Sixth grade was a good year. It was the last year in elementary school — the cool class. We were the only kids allowed to ride our bikes to school and sit at the very back of the bus, farthest from the bus driver and baby kindergarteners.
Sixth grade was the beginning of the awkward middle-school phase where you start to learn who you are and where you belong in the public-school food chain — somewhere between the jocks and the goth kids.
My sixth-grade teacher required our class to write in our composition journals each morning, and this is when I discovered my love for storytelling. I answered each morning prompt with a story about my made-up character: Farmer Bobberhouffer. He was a happy-go-lucky guy. His adventures ranged from floating to Mexico in a canoe to exploring caves in an unknown part of the world.
None of these stories were realistic, but they made sense to my sixth-grade self.
In high school, I learned about journalism. I was able to practice it in the safety of my high school, covering stories from sports to cancer survivors. It was inspiring. It was rewarding.
The stories I tell today are a little different. They are filled with argumentative politics, church shootings and concert massacres. The past month alone has included several natural disasters and mass attacks both domestically and internationally.
During my time as a student journalist, I have heard brutal stories from sex-trafficking survivors and from police who uncovered the body of a murdered 2-year-old. I have seen people hurt and watched people cry as they tell their stories and relive the experiences I am reporting on.
All of these stories are painfully real, but none of them make sense.
The media is criticized, critiqued and discredited, yet I cannot believe these people cover natural disasters and horrific attacks because they enjoy raising hysteria or making people angry, but because they believe in raising awareness. After all, there is no other way to be involved in the world without knowledge of what is happening in it.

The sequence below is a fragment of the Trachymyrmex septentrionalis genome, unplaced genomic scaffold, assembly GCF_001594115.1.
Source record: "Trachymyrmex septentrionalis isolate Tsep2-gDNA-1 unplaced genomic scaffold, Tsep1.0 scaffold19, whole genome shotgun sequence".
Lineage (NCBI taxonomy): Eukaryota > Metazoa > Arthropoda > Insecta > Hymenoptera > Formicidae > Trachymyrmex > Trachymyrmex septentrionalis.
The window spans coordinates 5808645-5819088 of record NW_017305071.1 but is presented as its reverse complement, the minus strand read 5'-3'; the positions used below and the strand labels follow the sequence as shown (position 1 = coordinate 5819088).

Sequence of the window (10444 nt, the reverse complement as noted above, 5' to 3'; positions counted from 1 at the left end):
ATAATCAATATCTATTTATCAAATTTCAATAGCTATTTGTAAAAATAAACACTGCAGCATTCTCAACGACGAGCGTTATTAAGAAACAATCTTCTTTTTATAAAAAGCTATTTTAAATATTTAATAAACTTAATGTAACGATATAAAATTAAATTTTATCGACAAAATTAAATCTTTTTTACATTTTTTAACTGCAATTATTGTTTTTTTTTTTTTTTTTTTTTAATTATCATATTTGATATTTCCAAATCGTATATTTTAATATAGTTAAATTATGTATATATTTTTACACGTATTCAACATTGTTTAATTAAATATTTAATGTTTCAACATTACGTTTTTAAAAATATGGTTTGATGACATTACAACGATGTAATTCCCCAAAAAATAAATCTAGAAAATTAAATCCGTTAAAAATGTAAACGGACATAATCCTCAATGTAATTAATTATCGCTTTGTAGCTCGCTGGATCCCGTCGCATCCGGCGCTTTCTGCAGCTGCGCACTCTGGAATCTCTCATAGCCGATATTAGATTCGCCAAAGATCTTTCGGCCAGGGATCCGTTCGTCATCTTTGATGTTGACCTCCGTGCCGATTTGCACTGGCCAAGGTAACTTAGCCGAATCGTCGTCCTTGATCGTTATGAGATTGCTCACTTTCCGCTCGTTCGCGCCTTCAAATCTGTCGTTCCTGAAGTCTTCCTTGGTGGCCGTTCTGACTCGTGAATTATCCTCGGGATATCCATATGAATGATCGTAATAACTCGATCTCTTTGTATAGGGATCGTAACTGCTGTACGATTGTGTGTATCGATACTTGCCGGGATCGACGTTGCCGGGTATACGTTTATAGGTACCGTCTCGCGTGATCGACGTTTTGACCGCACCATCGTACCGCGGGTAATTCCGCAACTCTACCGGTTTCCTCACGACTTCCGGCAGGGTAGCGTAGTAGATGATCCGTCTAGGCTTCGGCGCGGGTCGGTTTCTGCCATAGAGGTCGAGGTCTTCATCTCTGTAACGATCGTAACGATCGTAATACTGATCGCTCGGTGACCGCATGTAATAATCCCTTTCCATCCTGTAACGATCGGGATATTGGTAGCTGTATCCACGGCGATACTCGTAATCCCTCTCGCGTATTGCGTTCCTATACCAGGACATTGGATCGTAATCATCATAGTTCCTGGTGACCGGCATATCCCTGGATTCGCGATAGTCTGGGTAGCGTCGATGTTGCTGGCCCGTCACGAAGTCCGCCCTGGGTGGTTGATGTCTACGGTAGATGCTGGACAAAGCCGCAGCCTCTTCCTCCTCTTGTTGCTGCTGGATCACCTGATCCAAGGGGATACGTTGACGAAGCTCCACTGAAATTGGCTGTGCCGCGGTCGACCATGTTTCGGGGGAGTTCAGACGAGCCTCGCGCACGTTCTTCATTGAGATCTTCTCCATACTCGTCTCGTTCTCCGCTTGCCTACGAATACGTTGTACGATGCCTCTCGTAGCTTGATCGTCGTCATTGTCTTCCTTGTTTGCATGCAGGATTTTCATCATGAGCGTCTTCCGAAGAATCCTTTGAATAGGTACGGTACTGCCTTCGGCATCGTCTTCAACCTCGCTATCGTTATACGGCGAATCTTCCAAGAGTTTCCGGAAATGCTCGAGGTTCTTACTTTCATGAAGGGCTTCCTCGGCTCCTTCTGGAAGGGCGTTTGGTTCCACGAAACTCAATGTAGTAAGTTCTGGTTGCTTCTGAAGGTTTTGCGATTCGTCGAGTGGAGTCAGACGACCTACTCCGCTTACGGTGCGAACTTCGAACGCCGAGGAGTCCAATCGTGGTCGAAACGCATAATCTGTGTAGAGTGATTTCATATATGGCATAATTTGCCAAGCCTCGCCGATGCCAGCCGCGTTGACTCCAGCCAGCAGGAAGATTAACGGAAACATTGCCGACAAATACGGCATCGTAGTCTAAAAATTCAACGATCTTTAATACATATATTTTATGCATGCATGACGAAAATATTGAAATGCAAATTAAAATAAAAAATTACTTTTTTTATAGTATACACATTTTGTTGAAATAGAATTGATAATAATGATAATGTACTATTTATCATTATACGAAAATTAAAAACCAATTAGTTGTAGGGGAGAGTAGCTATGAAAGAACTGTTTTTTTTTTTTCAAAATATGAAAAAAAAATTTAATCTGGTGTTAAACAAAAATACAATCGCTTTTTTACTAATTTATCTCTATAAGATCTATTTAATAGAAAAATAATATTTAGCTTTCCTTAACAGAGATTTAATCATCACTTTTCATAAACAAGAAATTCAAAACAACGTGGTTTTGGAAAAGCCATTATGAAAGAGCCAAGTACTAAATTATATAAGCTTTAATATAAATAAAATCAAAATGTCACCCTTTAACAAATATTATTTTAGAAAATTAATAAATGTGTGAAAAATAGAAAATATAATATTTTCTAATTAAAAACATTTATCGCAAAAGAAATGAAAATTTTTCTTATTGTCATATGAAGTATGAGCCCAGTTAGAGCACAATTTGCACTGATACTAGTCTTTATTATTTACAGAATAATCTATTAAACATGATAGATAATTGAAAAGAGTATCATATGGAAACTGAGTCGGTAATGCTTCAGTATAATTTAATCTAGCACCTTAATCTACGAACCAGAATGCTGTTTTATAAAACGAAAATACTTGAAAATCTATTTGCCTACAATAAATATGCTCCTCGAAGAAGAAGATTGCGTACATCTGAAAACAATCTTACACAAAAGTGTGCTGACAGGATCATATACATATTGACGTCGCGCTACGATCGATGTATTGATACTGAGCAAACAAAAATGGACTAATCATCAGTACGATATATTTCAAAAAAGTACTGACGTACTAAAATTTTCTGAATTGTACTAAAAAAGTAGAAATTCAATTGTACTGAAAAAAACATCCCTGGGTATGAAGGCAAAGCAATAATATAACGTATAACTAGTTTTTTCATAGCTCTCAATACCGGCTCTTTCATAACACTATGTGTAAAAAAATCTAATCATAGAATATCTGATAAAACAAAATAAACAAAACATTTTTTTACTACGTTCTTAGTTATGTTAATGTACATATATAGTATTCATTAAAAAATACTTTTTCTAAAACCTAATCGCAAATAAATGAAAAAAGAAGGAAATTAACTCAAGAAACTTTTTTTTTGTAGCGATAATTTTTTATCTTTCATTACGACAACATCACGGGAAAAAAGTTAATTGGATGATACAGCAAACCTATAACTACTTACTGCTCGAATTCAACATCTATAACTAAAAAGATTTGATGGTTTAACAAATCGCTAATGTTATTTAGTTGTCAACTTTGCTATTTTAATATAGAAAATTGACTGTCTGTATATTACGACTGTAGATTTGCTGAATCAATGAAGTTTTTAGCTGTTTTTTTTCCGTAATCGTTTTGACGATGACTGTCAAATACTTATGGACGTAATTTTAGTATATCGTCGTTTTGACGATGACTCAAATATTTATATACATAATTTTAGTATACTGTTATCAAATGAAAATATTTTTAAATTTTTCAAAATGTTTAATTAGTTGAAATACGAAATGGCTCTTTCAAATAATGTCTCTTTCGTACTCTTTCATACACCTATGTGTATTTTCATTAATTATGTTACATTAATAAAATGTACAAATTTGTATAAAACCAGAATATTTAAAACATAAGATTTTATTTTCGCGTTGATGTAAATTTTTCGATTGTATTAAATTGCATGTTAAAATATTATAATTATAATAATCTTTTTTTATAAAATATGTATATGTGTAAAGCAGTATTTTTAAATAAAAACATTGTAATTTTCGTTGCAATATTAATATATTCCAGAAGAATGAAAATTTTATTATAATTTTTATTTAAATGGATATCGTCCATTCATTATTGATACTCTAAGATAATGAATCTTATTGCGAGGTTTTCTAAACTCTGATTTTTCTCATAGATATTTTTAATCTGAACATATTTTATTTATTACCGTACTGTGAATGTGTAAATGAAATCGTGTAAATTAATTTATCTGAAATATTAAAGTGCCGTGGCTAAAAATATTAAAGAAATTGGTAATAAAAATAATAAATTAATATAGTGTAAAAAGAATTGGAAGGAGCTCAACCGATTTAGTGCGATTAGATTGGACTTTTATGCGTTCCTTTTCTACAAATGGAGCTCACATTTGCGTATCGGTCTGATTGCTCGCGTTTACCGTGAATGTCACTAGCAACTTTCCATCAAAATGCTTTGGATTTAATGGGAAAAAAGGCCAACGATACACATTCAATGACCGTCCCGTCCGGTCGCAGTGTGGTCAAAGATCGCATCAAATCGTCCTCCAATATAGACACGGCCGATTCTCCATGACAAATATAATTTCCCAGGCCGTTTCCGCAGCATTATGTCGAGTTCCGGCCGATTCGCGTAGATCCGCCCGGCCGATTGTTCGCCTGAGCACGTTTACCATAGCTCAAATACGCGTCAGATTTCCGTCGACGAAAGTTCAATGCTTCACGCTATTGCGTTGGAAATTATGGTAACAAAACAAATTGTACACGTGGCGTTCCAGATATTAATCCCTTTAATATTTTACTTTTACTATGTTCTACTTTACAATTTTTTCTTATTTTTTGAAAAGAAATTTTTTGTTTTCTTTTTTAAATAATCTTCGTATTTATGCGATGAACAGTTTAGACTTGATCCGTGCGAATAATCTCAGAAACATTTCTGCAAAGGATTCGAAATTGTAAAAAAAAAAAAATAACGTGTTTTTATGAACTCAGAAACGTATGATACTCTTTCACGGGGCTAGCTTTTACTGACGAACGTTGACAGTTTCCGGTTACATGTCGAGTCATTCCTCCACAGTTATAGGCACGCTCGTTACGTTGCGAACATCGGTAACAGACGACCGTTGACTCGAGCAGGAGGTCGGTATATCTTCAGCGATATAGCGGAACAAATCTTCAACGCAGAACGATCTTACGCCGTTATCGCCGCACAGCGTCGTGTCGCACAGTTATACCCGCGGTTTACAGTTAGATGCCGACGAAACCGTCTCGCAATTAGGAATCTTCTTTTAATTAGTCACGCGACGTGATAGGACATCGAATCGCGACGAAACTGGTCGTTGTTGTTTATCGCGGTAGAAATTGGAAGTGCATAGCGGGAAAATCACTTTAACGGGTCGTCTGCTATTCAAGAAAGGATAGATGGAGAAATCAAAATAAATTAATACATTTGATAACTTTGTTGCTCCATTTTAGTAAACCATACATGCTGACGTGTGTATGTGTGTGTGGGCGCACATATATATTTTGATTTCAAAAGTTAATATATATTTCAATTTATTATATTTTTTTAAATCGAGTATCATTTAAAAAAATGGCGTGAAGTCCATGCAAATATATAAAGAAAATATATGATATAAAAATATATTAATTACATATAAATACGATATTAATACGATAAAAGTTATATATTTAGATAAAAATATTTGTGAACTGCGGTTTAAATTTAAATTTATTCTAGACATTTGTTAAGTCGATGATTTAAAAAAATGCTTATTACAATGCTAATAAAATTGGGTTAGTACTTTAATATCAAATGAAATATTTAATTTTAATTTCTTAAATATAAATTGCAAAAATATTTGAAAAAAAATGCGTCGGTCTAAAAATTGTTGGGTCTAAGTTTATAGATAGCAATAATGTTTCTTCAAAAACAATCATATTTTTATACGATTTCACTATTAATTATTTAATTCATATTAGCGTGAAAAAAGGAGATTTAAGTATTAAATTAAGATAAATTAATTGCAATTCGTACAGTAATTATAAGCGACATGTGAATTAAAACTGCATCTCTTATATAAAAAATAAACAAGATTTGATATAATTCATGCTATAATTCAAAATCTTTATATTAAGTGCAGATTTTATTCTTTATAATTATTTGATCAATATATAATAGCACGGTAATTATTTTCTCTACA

These are not light-hearted, uplifting stories, but they are important ones.
It is important to tell the story of the mass shooting in Vegas and to ponder solutions to avoid a similar event. It is important to show the devastation in Puerto Rico and re-evaluate the process of U.S. aid to its territories. It is important for journalists to tell the stories of the people, to keep them accountable and informed.
Frankly, sometimes the news is just bad. It’s not necessarily wrong or pessimistic, but it is covering truth — and sometimes that truth is unpleasant and uncomfortable. Sometimes it’s meant to call people to action, to step in and help change that truth to something people would want to hear.
I think the days of my friend Farmer Bobberhouffer are over. He lived in simpler times, back in sixth grade when we could ride our bikes to school and ride in the back of the bus, avoiding the bus driver and baby kindergartners. Sixth grade was a good year. It was then that I discovered my love for storytelling; and 10 years later, I continue to learn why it is important.